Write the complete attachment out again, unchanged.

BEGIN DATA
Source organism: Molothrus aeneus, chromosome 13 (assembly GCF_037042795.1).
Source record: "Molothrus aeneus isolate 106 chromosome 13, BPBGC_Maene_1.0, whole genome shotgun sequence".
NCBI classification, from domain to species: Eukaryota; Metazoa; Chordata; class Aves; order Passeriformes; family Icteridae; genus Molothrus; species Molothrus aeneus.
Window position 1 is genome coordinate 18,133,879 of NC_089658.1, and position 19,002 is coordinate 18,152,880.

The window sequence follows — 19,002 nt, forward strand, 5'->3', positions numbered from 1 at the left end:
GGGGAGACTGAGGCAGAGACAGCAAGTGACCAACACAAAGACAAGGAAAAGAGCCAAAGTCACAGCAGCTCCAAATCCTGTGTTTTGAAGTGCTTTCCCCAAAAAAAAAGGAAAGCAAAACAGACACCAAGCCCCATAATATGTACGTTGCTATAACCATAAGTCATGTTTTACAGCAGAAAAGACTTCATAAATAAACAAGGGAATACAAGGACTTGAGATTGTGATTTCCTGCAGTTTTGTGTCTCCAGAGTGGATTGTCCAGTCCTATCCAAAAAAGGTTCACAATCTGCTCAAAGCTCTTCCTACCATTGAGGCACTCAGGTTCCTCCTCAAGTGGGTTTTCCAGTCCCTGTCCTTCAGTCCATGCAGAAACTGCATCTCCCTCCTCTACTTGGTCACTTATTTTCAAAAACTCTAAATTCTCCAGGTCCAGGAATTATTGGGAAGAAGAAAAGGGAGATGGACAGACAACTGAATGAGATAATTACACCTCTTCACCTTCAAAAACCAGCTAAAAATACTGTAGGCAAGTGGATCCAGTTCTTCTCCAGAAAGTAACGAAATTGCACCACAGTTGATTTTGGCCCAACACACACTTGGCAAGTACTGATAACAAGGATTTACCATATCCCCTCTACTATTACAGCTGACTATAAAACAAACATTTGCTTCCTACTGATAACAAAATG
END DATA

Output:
Source organism: Molothrus aeneus, chromosome 13 (assembly GCF_037042795.1).
Source record: "Molothrus aeneus isolate 106 chromosome 13, BPBGC_Maene_1.0, whole genome shotgun sequence".
NCBI classification, from domain to species: Eukaryota; Metazoa; Chordata; class Aves; order Passeriformes; family Icteridae; genus Molothrus; species Molothrus aeneus.
Window position 1 is genome coordinate 18,133,879 of NC_089658.1, and position 19,002 is coordinate 18,152,880.

The window sequence follows — 19,002 nt, forward strand, 5'->3', positions numbered from 1 at the left end:
GGGGAGACTGAGGCAGAGACAGCAAGTGACCAACACAAAGACAAGGAAAAGAGCCAAAGTCACAGCAGCTCCAAATCCTGTGTTTTGAAGTGCTTTCCCCAAAAAAAAAGGAAAGCAAAACAGACACCAAGCCCCATAATATGTACGTTGCTATAACCATAAGTCATGTTTTACAGCAGAAAAGACTTCATAAATAAACAAGGGAATACAAGGACTTGAGATTGTGATTTCCTGCAGTTTTGTGTCTCCAGAGTGGATTGTCCAGTCCTATCCAAAAAAGGTTCACAATCTGCTCAAAGCTCTTCCTACCATTGAGGCACTCAGGTTCCTCCTCAAGTGGGTTTTCCAGTCCCTGTCCTTCAGTCCATGCAGAAACTGCATCTCCCTCCTCTACTTGGTCACTTATTTTCAAAAACTCTAAATTCTCCAGGTCCAGGAATTATTGGGAAGAAGAAAAGGGAGATGGACAGACAACTGAATGAGATAATTACACCTCTTCACCTTCAAAAACCAGCTAAAAATACTGTAGGCAAGTGGATCCAGTTCTTCTCCAGAAAGTAACGAAATTGCACCACAGTTGATTTTGGCCCAACACACACTTGGCAAGTACTGATAACAAGGATTTACCATATCCCCTCTACTATTACAGCTGACTATAAAACAAACATTTGCTTCCTACTGATAACAAAATG